Hosta Containers and Companions

Carolyn’s Shade Gardens is a retail nursery located in Bryn Mawr, PA, specializing in showy, colorful, and unusual plants for shade.  The only plants that we ship are snowdrops and miniature hostas.  For catalogues and announcements of events, please send your full name, location, and phone number (for back up use only) to  Click here to get to the home page of our website for catalogues and information about our nursery and to subscribe to our blog.


Hosta When finding containers for your hostas you have to think outside the box: “Carolyn’s Gold” hosta in an antique kerosene can.

This is the third post in a three-part series on small hostas.  My nursery specializes in miniature hostas, and I have over 30 varieties available right now, both at the nursery and mail orderIn I LOVE Mice, I raved about the mouse ears series of hostas.  In Beyond Mice, I highlighted some of my favorite non-mouse ears hostas.  My 2011 post Miniature (& Small) Hostas also gives an overview of little hostas and how to use them in the garden.  Now I want to focus on the containers you might use to hold your hostas and the plants that will keep them company.


Probably my favorite medium sized hosta, the straight species Hosta tokudama.

Why would you want to grow hostas in a container?  One reason I do it is to highlight a hosta’s very special ornamental attributes.  I think Hosta tokudama (photo above) is gorgeous so I grow it in a pot outside my front door.  Here are some other hostas that I think merit their own container (read my previous hosta posts for photos of other single hosta containers):

Hosta ‘Little Miss Sunshine’ has bright gold leaves and deep red stems that look like rhubarb.  I placed its pot on a wall by my front walk so I can admire the stems up close.

The elegant hosta ‘Hanky Panky’ grows in an old dogwood stump, also along my front walk.

I love the very unusual hosta ‘Praying Hands’ and have it in three different containers, here with violas.

There is no other miniature hosta that looks like ‘Sparkler’ so I gave it its own spot in an antique metal pitcher salvaged from the dump.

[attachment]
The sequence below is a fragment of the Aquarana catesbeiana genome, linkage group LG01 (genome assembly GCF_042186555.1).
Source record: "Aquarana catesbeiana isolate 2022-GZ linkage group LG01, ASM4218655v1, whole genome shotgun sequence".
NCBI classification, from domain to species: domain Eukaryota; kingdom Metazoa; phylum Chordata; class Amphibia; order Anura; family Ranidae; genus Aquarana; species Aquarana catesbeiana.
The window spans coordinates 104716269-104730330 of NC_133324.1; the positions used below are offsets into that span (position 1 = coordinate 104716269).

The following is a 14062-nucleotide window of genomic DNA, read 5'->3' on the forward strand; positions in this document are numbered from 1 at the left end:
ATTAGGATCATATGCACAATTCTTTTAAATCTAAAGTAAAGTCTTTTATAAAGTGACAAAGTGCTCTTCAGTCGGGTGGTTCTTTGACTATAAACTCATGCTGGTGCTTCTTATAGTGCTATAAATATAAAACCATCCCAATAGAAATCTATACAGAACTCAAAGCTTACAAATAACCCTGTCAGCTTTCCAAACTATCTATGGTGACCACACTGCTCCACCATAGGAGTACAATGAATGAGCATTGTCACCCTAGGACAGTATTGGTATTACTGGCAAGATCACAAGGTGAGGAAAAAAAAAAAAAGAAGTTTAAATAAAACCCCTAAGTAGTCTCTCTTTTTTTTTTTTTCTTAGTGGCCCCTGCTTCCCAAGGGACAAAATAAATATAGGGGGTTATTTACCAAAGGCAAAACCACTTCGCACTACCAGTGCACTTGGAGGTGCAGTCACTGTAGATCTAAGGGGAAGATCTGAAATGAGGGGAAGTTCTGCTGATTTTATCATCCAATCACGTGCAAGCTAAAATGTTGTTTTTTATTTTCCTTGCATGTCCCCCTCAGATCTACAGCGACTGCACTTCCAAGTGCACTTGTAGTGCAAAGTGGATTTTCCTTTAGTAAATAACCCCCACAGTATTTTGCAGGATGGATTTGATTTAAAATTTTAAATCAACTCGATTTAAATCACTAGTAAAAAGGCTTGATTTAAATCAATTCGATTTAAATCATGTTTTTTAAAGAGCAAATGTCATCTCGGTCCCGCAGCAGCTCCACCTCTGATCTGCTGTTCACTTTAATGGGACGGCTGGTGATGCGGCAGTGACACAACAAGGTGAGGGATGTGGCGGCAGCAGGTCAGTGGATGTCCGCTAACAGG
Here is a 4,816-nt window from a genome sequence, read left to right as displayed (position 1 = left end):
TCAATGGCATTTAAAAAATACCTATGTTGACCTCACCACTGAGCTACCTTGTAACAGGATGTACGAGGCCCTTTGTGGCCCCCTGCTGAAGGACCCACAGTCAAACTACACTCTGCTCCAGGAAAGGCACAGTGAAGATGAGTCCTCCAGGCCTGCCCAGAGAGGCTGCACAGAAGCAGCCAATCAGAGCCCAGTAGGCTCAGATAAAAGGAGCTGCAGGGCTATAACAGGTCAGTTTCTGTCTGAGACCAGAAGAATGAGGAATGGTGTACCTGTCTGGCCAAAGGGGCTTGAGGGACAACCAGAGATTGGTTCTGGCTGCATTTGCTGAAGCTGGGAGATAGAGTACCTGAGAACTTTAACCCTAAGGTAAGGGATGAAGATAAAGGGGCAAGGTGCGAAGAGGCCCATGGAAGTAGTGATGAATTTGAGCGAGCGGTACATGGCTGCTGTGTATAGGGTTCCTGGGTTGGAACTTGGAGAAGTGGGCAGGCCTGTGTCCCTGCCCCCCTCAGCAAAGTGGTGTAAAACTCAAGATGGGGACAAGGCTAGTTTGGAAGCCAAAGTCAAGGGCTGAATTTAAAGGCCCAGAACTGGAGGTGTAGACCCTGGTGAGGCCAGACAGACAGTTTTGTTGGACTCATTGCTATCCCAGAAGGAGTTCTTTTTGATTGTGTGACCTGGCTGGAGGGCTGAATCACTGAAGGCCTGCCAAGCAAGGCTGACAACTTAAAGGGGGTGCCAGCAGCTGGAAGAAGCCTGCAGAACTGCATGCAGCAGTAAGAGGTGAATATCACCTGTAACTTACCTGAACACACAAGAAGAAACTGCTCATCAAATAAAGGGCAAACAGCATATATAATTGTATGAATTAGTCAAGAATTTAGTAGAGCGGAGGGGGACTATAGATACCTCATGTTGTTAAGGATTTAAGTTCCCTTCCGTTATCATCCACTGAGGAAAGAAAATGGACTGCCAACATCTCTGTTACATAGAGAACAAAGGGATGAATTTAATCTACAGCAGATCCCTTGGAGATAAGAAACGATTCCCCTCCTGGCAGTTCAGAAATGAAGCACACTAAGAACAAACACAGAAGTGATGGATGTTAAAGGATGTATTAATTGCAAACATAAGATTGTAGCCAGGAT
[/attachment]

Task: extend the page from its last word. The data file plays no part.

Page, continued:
Small hostas can get lost when planted in perennial borders unless they are massed.  Growing special miniature hostas in containers brings them up to eye level.  Here are 16 miniatures in my strawberry pot:

It also allows you to pair them with other miniature plants to create a tiny garden.  My previous posts contain many photos of my containers of little hostas.  However, I thought I would show you some of the planters I have recently created to give my customers ideas and to sell at my upcoming hosta open house:

All these containers were purchased inexpensively at flea markets and antique stores or were salvaged from the dump at the bottom of our property.  You probably have a suitable pot, pan, or other hosta garden holder gathering dust in your attic right now.

Hosta gardens waiting at Carolyn’s Shade Gardens for a new home.

Choosing tiny companion plants to go with your miniature hostas is another fun part of growing them in containers or in a rock garden.  Plant collecting urges are satisfied by all the plants that can be crammed into a small area.  In the planters above, I used violas, sedums, hens and chicks, ‘Heartthrob’ violet, ‘Tiny Rubies’ dianthus, and pasque flower (Pulsatilla).  Here are some more combinations:

Hostas ‘Shiny Penny’, ‘Green Eyes’, and ‘Itsy Bitsy Spider’ paired with sedum, hens and chicks, and rosularia in my dish garden.

Mouse ears hostas with dwarf Solomon’s seal, Polygonatum humile, in my stone trough.

Hostas ‘Blue Mouse Ears’ and ‘Blonde Elf’ with miniature lady fern, Athyrium filix-femina ‘Minutissimum’, in the rock garden.

Hostas ‘Little Blue’, ‘Blonde Elf’, and ‘Little Wonder’ with a small epimedium in the rock garden.

Gardening with tiny plants and salvaged containers is so much fun.  I hope you will give it a try.